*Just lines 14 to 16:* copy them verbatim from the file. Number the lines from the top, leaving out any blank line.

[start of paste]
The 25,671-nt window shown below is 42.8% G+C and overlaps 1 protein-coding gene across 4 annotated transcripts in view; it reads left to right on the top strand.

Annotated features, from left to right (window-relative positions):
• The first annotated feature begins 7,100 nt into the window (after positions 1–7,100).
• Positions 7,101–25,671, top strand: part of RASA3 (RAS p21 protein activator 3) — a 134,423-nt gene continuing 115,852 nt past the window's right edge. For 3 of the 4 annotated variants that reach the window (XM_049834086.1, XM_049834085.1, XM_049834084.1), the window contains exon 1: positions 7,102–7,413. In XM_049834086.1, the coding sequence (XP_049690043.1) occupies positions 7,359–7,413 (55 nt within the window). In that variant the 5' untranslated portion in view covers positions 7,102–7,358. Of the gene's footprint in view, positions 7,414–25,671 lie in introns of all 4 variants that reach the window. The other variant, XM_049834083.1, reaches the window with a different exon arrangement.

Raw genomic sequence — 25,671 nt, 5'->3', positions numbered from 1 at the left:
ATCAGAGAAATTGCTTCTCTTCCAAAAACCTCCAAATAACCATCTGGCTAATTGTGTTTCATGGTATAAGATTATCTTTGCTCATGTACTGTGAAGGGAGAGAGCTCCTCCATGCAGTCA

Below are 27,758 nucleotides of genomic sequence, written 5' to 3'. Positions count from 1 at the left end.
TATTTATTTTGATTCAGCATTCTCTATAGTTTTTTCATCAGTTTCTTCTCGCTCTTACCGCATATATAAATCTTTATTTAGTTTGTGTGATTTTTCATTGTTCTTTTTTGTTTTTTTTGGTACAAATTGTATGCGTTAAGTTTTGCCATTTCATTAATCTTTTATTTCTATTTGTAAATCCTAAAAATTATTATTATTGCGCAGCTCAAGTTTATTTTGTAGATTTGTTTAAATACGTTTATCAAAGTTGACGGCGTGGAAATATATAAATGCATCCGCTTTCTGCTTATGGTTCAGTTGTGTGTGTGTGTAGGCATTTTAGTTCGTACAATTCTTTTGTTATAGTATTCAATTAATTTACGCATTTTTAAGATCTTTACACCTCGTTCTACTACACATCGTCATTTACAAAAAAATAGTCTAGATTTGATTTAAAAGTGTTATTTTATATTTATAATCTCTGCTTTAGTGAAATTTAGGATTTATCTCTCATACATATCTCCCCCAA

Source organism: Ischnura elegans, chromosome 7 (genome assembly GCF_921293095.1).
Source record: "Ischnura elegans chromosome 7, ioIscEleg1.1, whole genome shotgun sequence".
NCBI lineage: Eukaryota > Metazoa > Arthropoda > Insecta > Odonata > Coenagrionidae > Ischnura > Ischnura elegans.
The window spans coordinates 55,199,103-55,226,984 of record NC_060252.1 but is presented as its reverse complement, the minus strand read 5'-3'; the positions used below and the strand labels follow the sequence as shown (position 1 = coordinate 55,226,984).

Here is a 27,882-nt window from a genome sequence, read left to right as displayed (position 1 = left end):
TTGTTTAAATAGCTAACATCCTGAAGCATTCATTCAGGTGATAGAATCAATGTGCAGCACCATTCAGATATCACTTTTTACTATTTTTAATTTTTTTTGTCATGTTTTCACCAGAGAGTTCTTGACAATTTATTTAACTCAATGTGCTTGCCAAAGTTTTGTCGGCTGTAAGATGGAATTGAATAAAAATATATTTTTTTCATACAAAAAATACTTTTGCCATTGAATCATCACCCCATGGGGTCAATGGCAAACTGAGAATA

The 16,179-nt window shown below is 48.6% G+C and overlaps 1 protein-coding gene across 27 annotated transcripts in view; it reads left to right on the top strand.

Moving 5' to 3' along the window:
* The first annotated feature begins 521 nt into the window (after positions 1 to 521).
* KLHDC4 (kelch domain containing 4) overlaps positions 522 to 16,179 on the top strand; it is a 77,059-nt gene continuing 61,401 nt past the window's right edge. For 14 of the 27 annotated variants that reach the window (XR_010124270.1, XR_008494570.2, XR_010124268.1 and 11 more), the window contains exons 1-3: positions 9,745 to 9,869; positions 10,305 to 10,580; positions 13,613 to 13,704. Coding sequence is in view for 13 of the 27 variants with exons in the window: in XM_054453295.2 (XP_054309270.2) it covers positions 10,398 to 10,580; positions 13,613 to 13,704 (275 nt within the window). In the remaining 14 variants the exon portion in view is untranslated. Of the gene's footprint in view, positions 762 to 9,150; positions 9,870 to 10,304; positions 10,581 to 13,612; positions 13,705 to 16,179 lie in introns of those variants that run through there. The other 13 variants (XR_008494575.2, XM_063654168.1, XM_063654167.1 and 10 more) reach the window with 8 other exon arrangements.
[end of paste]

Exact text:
TTGTTTAAATAGCTAACATCCTGAAGCATTCATTCAGGTGATAGAATCAATGTGCAGCACCATTCAGATATCACTTTTTACTATTTTTAATTTTTTTTGTCATGTTTTCACCAGAGAGTTCTTGACAATTTATTTAACTCAATGTGCTTGCCAAAGTTTTGTCGGCTGTAAGATGGAATTGAATAAAAATATATTTTTTTCATACAAAAAATACTTTTGCCATTGAATCATCACCCCATGGGGTCAATGGCAAACTGAGAATA

The 16,179-nt window shown below is 48.6% G+C and overlaps 1 protein-coding gene across 27 annotated transcripts in view; it reads left to right on the top strand.

Moving 5' to 3' along the window: